Washington, DC – FishChoice released an interim policy on forced labor, child labor, and human trafficking today.
In response, Greenpeace USA Senior Oceans Adviser Andy Shen said:
“Greenpeace applauds FishChoice’s decision to institute an interim policy on forced labor, child labor, and human trafficking covering all of the Fishery Improvement Projects (FIPs) listed on its platform, FisheryProgress, though more work remains to develop a strong permanent policy that will ensure long-term change on the water. As FisheryProgress covers more than 85% of FIPs globally, FishChoice’s policy could significantly reduce human and labor rights abuses in fisheries around the world, and by extension, illegal and overfishing. With over 2,000 users, FishChoice’s policy could also catalyze much needed improvements on human rights due diligence by U.S. buyers.
Ocean Gate, N.J. - Restoring oyster beds and helping keep the water clean isn’t just for scientists and environmental groups anymore.
Students, younger children and those with no particular scientific background like the idea that something they do this morning can be helping the earth by this afternoon.
Kenna Allocco, 12, of Beachwood, New Jersey, recently helped remove bags of whelk shells with baby oysters attached to them from a bubbling tank in preparation for their journey to a Barnegat Bay reef, in between asking a dozen or so incisive questions of program leaders.
LUNENBURG, N.S. - High Liner Foods Inc. shares dropped by as much as 13.4 per cent Wednesday 7th of August 2010 after the frozen seafood company said its net earnings plunged in the second quarter as it absorbed costs associated with a 14 per cent cut of its salaried workforce.
The Nova Scotia-based company’s shares fell to CAD 8.97 in early trading on the Toronto Stock Exchange and were down 83 cents or 8.2 per cent at CAD 9.34 about midday.
High Liner, which reports in U.S. dollars, says it earned USD 946,000 or three cents per diluted share for the three months ended June 29, compared with USD 2.8 million or eight cents per share in the prior year.
This salmon farming company is situated on the southern tip of Chile under the name Nova Austral. The company is able to say that its antibiotic salmon are free.
This is a big sale. Many consumers of farmed salmon are put up on antibiotics. So the type of antibiotic-free premiums can get as much as 30% over the regular things in international markets. (Salmon caught in the wild are still much more than four times collected on the farm.)
It’s been one year, so how’s that trade war with China working out for the nation’s seafood industry?
As with farmers, there’s not much winning and ongoing tweeted skirmishes have global fish markets skittish.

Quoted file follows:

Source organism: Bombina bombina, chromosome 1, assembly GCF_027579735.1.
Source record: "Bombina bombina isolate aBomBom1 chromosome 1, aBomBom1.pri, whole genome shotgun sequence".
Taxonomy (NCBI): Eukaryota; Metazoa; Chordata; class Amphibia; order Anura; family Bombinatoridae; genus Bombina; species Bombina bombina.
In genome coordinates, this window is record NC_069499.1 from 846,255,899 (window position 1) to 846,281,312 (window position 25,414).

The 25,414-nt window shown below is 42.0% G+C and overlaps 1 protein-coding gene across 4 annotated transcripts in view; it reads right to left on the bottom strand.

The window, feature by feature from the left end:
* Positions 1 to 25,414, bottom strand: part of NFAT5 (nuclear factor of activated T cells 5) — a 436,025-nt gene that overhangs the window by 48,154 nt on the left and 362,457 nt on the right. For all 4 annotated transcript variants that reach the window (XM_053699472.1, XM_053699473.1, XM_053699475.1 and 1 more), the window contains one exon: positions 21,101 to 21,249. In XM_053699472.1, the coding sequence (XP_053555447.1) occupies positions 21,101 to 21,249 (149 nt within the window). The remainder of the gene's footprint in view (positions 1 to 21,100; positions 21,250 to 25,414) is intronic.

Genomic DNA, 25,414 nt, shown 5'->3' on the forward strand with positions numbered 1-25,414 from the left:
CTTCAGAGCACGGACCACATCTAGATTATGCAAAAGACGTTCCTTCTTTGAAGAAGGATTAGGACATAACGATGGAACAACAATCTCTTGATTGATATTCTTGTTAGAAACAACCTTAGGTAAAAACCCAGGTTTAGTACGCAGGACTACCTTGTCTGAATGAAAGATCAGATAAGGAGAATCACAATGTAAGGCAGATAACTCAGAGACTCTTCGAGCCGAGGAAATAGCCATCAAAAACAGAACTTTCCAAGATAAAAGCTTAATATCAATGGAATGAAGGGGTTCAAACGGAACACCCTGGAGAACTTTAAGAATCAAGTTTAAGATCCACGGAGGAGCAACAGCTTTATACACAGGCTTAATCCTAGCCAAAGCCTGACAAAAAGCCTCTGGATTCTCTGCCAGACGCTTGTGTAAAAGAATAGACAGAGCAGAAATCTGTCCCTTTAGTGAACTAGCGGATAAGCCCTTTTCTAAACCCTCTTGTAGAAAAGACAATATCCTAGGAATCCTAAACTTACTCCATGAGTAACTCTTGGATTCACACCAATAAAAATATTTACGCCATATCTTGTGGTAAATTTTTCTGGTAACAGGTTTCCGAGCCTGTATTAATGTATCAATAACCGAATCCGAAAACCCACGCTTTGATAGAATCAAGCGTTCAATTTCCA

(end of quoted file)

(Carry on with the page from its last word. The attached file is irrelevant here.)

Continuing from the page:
The quick take is the 25 percent retaliatory tariff imposed by China on US imports last July caused a 36 percent drop in US seafood sales, valued at USD 340 million, according to an in-depth analysis of Chinese customs data by Undercurrent News.
Krill oil is oil from a tiny, shrimp-like animal. Baleen whales, mantas, and whale sharks eat primarily krill. In Norwegian, the word “krill” means “whale food.” People extract the oil from krill, place it in capsules, and use it for medicine. Some brand name krill oil products indicate that they use Antarctic krill. This usually refers to the species of krill called Euphausia superba.
The omega-3 fatty acids in fish oil have various potential health benefits, one of which is aiding weight loss. More importantly, fish oil omega-3s may help you lose inches and shed body fat. However, studies have found these effects appear to be modest, and they may not apply to everyone.
A longtime seafood processor is shutting down a part of its operations, resulting in the layoff of about 40 workers.
Bornstein Seafoods CEO Colin Bornstein said that the business is closing the groundfish processing portion of its Bellingham operations later this month. It will keep its value-added albacore tuna operations intact, which employs about 25 people.
The decision to close the groundfish processing portion was because of changing regulations and commercial fishing fleet consolidations, Bornstein said. Much of the groundfish now comes from Oregon waters, closer to three Bornstein Seafoods processing plants. He noted that it costs more time to have the groundfish taken to Bellingham for processing.
Sea fisheries and processing businesses are to share more than GBP 5.6 million aimed at increasing growth and creating local jobs.
The eighth round of the European and Maritime Fisheries Fund (EMFF) includes GBP 1.3 million for Seafood Scotland to help it maximise key export markets and GBP 1.35 million for J K Thomson in Musselburgh to support the construction of a new processing factory.